• Understand how your thoughts influence the way you interpret and feel about your experiences.
  • Realize when you’re giving control of your thoughts and feelings to things outside of you—for example, when you credit or blame other people or situations for your emotions.
  • Explore ways to think differently about the people and things that make you feel bad—because you know that’s the only way to improve the way you feel about them.
  • Make conscious decisions that align with your needs and encourage you to feel good about yourself. For example, refusing to attend social events that you have no interest in gives you more time to pursue things that you’re genuinely interested in.

Method #2: Focus on Your Feelings to Define Your Needs

According to Wiest, thinking for yourself requires getting to know yourself. This involves paying constant attention to how you feel so that you can discover who you are and what you need to feel happy. Wiest explains that the more aware you are of your feelings, the easier you find it to challenge and replace the thoughts and behaviors that contribute to your unwanted feelings.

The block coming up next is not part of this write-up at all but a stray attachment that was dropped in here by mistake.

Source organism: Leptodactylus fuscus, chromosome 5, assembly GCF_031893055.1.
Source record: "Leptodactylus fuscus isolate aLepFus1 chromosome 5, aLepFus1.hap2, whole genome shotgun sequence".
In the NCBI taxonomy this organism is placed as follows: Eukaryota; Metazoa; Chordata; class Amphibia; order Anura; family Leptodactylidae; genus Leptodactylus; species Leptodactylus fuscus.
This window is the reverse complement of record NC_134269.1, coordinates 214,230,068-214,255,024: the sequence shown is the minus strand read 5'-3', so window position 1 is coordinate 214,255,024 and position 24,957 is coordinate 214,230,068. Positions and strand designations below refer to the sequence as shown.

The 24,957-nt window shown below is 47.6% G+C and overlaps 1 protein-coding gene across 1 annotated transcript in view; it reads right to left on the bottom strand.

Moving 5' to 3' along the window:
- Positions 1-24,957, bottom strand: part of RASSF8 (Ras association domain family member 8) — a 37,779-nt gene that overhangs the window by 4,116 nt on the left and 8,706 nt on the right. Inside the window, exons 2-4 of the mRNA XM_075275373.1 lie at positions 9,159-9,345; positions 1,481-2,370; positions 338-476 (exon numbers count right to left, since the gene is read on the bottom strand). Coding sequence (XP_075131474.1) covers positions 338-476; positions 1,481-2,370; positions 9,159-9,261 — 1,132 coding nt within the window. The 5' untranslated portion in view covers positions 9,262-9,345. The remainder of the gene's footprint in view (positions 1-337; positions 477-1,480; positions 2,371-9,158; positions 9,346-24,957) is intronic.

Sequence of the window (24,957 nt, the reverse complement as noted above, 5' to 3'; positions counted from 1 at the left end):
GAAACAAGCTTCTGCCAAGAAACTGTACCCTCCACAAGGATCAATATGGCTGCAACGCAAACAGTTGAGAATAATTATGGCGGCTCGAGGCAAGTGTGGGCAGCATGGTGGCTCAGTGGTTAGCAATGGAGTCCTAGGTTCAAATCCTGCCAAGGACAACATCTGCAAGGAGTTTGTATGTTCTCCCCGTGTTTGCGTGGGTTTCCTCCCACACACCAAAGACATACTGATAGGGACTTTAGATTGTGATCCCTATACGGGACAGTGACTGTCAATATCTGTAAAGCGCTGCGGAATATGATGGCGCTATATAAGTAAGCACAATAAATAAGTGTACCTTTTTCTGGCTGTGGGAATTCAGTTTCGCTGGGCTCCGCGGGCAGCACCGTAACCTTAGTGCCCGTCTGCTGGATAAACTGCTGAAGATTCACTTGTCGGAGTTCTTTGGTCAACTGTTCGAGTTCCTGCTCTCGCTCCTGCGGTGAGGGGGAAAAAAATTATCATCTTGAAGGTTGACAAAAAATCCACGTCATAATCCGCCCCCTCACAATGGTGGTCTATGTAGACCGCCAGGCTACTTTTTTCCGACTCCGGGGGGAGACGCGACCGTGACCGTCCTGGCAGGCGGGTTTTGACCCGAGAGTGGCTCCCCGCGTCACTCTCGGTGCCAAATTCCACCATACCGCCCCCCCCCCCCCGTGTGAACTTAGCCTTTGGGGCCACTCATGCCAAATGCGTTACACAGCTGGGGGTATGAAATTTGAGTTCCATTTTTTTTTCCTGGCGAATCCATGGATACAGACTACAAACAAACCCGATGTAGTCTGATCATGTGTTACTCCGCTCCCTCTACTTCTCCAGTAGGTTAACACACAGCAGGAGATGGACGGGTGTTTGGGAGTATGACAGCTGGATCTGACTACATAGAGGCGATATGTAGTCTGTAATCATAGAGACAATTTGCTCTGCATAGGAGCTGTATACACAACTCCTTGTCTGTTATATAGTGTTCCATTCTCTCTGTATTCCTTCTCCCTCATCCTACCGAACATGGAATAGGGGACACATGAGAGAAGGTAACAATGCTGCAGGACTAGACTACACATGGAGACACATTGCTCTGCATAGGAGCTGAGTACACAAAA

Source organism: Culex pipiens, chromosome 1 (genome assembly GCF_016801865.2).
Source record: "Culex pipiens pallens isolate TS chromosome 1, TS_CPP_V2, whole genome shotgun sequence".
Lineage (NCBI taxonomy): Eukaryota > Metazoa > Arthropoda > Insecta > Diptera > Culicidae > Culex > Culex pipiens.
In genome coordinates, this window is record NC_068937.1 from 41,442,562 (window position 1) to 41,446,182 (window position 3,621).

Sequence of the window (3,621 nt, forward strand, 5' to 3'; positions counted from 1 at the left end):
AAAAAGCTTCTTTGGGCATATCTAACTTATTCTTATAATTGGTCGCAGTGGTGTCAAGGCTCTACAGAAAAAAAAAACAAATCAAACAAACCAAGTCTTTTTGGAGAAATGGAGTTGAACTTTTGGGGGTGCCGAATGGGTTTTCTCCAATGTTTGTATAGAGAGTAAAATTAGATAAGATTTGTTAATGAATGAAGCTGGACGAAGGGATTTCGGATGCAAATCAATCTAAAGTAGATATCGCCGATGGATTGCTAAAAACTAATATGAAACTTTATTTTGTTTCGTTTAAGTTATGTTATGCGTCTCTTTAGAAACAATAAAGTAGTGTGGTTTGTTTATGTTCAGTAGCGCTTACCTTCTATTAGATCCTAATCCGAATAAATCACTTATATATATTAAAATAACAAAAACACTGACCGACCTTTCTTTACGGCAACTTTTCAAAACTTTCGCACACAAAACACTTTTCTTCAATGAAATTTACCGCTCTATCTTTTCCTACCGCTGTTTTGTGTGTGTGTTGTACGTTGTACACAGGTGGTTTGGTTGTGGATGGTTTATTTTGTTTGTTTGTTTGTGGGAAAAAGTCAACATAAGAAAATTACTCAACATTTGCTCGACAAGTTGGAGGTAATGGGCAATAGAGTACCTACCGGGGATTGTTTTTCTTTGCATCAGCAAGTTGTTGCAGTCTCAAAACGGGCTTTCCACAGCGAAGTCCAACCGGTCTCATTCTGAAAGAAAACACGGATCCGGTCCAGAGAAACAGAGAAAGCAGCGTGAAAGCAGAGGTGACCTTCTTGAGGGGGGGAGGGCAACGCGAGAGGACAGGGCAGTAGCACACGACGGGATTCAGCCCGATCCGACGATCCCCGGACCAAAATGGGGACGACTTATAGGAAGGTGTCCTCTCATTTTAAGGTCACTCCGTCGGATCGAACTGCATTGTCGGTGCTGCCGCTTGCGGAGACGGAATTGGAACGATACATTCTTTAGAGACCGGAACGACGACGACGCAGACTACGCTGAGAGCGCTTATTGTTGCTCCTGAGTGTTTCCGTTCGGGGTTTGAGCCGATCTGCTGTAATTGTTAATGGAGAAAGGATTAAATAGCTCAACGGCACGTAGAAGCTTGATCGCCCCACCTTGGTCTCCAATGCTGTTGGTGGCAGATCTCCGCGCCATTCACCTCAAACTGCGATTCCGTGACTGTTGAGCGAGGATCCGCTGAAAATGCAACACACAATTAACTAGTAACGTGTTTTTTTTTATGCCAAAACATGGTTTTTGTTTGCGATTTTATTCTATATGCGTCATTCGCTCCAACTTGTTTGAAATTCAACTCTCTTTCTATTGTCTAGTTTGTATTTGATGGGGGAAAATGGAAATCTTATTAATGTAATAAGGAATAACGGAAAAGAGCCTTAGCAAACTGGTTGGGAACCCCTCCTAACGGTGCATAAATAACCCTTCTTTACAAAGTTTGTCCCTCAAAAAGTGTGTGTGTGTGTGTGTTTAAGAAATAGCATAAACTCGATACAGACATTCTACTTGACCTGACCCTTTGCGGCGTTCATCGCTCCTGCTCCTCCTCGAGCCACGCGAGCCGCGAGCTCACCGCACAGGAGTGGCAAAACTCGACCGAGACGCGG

How can you develop an awareness of how your thoughts create your feelings? Wiest suggests that being mindful will help you to shift your focus from the external (other people, your circumstances) to the internal (your feelings). This, in turn, will help you separate how you feel about yourself from how you imagine other people think about you. As a result, you’ll be able to think more clearly about what’s important to you and what you need to feel happy.

Method #3: Assess Your Current Opinions and Beliefs